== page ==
When she was old enough a beautician came to do her hair and give her regular mani and pedi treatments. But the only people who got to admire her beauty were Mr. King, and the housekeeper, Miss G, for Mr. King  kept her like a prisoner at home until he could find the right young man of his choosing to marry her.

No wonder Simone was sad. She never smiled, no matter how her father praised her beauty and showered her with gifts. In fact she grew sadder and sadder as the days passed.

 Miss G, the housekeeper was very sorry for Simone. “Is a pity her mother died when she was so young,” she would tell her friends on her day off. “Man like Mr. King can’t raise gal pickney.”

Simone had only one pleasure in life and this was to listen to her radio and learn the popular songs of the day. She had a beautiful voice, and as soon as her father left the house, she would turn up the radio and begin to sing along with whichever artiste was on.

One day, in an effort to amuse her, Mr. King, although against his better judgement, brought home a satellite dish. When he hooked it up, Simone, at last, could tune in to the world. Her favourite stations were soon MTV, BET and any other music channels showing music videos. These soon became her passion. She would sit and watch and daydream that she was one of the girls in the video. Sometimes she dressed up in her various fancy clothing and performed along with the videos. In this way she soon became proficient in different singing styles and presentations. But after a while she became even sadder than she was before because now she had a very real reason to want to escape from her prison. She wanted to become a pop singer. She wanted to perform and have the world swooning at her feet, but she knew her father would never permit her to leave home.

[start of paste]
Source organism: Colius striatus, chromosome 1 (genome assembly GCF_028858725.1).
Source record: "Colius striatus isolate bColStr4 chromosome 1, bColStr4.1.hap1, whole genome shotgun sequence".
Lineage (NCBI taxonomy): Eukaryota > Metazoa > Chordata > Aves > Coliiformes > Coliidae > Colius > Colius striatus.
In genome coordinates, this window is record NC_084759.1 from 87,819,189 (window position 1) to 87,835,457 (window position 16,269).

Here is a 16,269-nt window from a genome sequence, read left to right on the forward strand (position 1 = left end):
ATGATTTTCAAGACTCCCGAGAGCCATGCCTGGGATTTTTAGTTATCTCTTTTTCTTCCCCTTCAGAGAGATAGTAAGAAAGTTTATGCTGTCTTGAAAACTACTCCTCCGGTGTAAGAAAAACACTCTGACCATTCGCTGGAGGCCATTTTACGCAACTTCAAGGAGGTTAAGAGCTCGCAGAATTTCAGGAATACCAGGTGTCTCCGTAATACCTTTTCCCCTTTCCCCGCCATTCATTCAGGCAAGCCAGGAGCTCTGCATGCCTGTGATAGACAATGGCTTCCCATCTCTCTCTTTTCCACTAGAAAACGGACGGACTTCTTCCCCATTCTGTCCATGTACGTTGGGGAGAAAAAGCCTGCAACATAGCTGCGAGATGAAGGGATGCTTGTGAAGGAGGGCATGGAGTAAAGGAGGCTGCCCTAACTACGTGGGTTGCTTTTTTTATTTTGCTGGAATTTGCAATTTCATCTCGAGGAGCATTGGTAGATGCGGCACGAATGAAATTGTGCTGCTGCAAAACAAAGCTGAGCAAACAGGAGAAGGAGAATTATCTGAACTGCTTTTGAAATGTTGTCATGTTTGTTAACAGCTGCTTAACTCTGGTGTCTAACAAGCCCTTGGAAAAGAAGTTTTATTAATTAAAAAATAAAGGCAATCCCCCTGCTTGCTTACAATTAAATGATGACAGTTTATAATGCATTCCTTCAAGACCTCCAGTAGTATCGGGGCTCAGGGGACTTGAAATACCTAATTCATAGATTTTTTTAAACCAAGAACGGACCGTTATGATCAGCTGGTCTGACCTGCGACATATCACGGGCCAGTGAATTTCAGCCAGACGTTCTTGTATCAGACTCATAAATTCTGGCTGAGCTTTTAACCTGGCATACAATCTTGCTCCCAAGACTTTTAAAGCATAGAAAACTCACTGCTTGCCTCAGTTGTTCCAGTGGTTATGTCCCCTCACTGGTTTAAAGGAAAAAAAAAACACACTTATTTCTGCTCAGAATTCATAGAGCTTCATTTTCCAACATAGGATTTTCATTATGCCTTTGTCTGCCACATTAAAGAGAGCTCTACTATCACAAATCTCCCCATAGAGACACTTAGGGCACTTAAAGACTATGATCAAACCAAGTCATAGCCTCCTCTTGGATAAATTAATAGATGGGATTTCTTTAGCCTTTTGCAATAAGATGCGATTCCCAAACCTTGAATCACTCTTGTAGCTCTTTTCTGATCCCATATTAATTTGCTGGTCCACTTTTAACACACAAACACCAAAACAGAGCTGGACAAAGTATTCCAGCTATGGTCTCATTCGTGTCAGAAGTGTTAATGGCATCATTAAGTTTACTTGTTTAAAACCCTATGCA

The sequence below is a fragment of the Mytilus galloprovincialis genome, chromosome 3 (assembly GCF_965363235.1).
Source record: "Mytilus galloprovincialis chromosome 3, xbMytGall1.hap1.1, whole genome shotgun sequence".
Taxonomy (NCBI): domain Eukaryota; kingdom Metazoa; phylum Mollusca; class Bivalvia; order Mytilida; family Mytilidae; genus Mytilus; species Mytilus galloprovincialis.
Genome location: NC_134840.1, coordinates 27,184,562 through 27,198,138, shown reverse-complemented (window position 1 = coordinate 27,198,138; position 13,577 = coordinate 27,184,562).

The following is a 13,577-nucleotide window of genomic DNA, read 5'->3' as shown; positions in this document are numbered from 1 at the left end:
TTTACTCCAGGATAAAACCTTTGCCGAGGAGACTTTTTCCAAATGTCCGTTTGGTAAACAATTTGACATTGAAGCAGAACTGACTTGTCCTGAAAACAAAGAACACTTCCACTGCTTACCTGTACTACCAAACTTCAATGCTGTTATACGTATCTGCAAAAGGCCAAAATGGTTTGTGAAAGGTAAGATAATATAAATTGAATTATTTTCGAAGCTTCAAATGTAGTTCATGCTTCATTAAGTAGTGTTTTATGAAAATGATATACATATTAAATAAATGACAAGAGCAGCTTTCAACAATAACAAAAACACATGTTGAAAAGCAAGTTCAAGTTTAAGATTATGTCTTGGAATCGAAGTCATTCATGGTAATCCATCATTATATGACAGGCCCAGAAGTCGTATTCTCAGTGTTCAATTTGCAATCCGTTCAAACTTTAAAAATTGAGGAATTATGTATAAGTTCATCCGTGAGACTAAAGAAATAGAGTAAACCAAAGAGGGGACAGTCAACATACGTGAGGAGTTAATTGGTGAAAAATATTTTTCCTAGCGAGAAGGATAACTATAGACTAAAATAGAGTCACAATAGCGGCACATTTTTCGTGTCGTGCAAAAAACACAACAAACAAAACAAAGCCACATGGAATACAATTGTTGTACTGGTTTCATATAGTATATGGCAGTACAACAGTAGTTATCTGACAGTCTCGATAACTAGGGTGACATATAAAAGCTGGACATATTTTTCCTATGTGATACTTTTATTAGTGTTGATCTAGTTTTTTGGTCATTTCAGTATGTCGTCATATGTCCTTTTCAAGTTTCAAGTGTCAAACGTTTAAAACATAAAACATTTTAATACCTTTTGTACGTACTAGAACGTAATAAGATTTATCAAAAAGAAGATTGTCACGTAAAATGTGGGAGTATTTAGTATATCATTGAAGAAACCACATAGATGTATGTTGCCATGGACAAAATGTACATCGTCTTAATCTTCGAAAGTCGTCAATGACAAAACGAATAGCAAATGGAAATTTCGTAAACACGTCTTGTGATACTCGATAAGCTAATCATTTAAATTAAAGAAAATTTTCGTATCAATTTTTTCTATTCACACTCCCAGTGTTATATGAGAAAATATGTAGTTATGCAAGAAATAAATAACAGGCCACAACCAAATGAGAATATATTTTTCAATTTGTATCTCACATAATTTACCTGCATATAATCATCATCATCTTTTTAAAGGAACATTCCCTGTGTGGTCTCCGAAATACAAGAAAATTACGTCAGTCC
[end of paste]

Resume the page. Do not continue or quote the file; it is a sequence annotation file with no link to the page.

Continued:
After a time, she stopped watching the dish. She only picked at the sumptuous meals placed before her, and Miss G had to report to Mr. King that he had better do something about the situation, for the girl was so unhappy she was pining to death.

Mr. King sighed, "I would do anything to see my lovely daughter smile,” he said. “Maybe if she gets a husband he can make her happy. But how can I be sure of any of these rascals who will pretend to love her only to get their hands on her legacy?”

Then he had a brilliant idea. He remembered vaguely an Anansi folktale he had heard as a child. A king had invited men to do a difficult, almost impossible task in order to get the princess's hand in marriage. Of course Anansi had been among the suitors. Our Mr. King didn't stop to think that a modern day Anansi, a trickster spiderman, might turn up. He decided to try this. The difficult task would be to get Simone to laugh.

"I want my princess to be happy, so the young man who can make my daughter laugh will get her hand in marriage." He gleefully announced his plan to Miss G.